Here’s what we know about Long’s background and the views and opinions he espoused under the Setepenra pseudonym.

Long’s time in Dallas

In a recent video posted on YouTube July 10, Long, who was African-American, speaks at the camera eloquently about recent protests and officer-involved shootings, often employing the motifs of blood and money and revolution.

He cites figures ranging from Nat Turner to Malcolm X and George Washington.

That video, he says, was recorded from Dallas, where five police officers were recently killed by a sniper targeting cops.

Long mentions the July 4 holiday as a celebration of an uprisings against oppressive forces, and without mentioning Micah Xavier Johnson — the Dallas shooter — by name, he questions why some violent actions are perceived as criminal while others are celebrated.

A video posted two days earlier is a bit more cryptic, but makes more sense in the aftermath of his shooting rampage.

“I just wanted to let y’all know, don’t affiliate me with nothing,” he says. He says he wanted people to know that his actions were his alone.

He then goes on to list organizations he may be affiliated with — including the Nation of Islam (which he says he was a member of), Floyd Mayweather’s The Money Team (he’s wearing their hat) and terror groups like ISIS.

“I thought my own stuff; I made my own decisions; I’m the one who gotta listen to the judgment,” Long added.

The Washitaw Nation

After he was killed, investigators found a card on Long’s body suggesting he was a member of the Washitaw Nation, according to two law enforcement officials.

The Southern Poverty Law Center describes the Washitaw Nation “as a sovereign tribe descended from pre-Columbian blacks who settled in North America.”

Long legally changed his name to Cosmo Ausar Setepenra in May 2015, claiming that he was “seeking to correct” his name, because he was part of the indigenous society, United Washitaw De Dugdahmoundvah Mu’er nation.

The group is just one of many fringe groups to which the gunman may have belonged.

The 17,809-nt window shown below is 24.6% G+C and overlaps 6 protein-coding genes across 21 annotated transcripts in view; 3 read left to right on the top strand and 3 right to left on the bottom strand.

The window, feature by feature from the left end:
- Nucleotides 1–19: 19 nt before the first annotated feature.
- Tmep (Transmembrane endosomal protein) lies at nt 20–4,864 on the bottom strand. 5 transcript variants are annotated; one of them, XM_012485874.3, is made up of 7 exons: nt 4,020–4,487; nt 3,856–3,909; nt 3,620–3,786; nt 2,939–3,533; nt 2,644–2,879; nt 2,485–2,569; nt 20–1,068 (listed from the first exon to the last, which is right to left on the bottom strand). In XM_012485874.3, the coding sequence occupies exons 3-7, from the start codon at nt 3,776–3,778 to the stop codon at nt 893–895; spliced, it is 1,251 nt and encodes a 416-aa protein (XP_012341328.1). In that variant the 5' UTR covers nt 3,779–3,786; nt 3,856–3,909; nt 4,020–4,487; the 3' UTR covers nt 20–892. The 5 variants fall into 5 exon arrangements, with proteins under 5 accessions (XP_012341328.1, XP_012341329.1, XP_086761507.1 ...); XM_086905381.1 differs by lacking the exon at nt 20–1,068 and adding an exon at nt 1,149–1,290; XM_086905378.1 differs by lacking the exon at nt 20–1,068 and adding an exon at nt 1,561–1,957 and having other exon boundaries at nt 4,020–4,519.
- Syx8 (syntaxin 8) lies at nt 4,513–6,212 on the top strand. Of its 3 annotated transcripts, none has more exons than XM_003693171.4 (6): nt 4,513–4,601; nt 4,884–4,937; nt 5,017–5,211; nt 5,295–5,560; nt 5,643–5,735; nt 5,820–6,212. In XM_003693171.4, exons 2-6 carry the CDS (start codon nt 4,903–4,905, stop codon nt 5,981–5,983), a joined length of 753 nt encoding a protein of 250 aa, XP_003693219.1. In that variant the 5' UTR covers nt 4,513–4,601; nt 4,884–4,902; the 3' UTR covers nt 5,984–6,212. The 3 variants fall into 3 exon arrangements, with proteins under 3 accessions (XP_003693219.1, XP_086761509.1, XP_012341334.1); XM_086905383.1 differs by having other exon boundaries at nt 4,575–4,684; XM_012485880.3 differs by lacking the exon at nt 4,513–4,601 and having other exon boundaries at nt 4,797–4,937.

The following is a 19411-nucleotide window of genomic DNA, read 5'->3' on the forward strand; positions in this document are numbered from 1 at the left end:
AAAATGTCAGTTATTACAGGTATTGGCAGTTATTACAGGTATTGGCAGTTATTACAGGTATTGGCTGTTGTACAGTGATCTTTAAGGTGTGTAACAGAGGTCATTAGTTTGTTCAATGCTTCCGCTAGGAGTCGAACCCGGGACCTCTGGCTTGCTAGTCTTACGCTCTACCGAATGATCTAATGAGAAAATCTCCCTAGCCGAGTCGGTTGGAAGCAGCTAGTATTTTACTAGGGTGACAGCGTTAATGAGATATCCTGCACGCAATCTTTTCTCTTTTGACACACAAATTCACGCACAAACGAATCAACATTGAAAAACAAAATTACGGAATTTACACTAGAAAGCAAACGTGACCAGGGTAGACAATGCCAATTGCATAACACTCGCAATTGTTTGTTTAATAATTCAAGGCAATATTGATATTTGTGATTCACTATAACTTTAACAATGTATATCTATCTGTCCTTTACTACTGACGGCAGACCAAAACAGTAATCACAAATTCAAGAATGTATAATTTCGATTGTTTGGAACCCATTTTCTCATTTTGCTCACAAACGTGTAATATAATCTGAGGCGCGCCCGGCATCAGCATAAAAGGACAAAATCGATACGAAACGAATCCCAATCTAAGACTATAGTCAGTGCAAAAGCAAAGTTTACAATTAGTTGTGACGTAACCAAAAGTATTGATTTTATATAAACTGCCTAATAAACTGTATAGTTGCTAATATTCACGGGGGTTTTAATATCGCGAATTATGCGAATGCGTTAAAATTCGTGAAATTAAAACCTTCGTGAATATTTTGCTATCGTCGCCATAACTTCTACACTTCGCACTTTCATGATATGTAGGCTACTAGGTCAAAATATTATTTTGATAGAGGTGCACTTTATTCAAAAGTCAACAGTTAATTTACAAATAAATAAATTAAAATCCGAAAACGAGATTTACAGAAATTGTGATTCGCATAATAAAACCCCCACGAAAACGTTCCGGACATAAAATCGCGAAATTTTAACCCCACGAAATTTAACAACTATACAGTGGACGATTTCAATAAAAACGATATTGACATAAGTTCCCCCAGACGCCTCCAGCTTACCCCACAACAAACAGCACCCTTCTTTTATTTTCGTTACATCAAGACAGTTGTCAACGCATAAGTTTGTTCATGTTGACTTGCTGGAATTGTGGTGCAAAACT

Long followed several conspiracy groups devoted to government surveillance and monitoring. An email address linked to him showed that he was a member of a support group in an organization called Freedom from Covert Harassment and Surveillance.

The group’s mission is to help those “marginalized and abused by … remote brain experimentation, remote neural monitoring of an entire humans body.”

On that site he’s identified as a “Buddy” representing other “targets” of government surveillance.

The FBI is vetting the claim Long made on YouTube that he was a member of the Nation of Islam. An official said the belief is that Long identified as being associated with the black separatist movement in some capacity but there is no indication he was directed by it. The law enforcement official said the FBI has no indication any black separatist or other domestic terrorist groups are supporting or sending people to kill cops.

Marine service

Long joined the Marine corps in 2008 and worked as a data network specialist, according to the U.S. military.

He was deployed to Iraq and spent time in California and Japan before being discharged at the rank of sergeant in 2010.

He received a handful of awards, including the Marine Corps Good Conduct Medal.

The shooting

Two law enforcement sources told CNN that Long rented a car in Kansas City after the Dallas shootings and drove it to Baton Rouge.

Since one of his YouTube videos was posted from Dallas on July 10th, it’s likely he made the trip to Baton Rouge from Dallas.

He was not alone during his stay in Baton Rouge, a law enforcement source told CNN. But, it’s unclear if his associated were actively involved in any plot.

The shooting began Sunday when police received a call of a “suspicious person walking down Airline Highway with an assault rifle,” a source with knowledge of the investigation told CNN.

When police arrived, they were ambushed. Long was wielding an AR-15 style semi-automatic rifle, law enforcement sources told CNN.

“There was no talking, just shooting,” Baton Rouge Police Cpl. L.J. McKneely said.

Police officers who responded to Sunday’s shootings killed Long in a minutes-long gunbattle.

“He wasn’t robbing a bank,” an official told CNN. “He was armed to shoot it out with police.”

CNN’s Steve Visser, Patricia DiCarlo, Curt Devine, Evan Perez and Shimon Prokupecz contributed to this report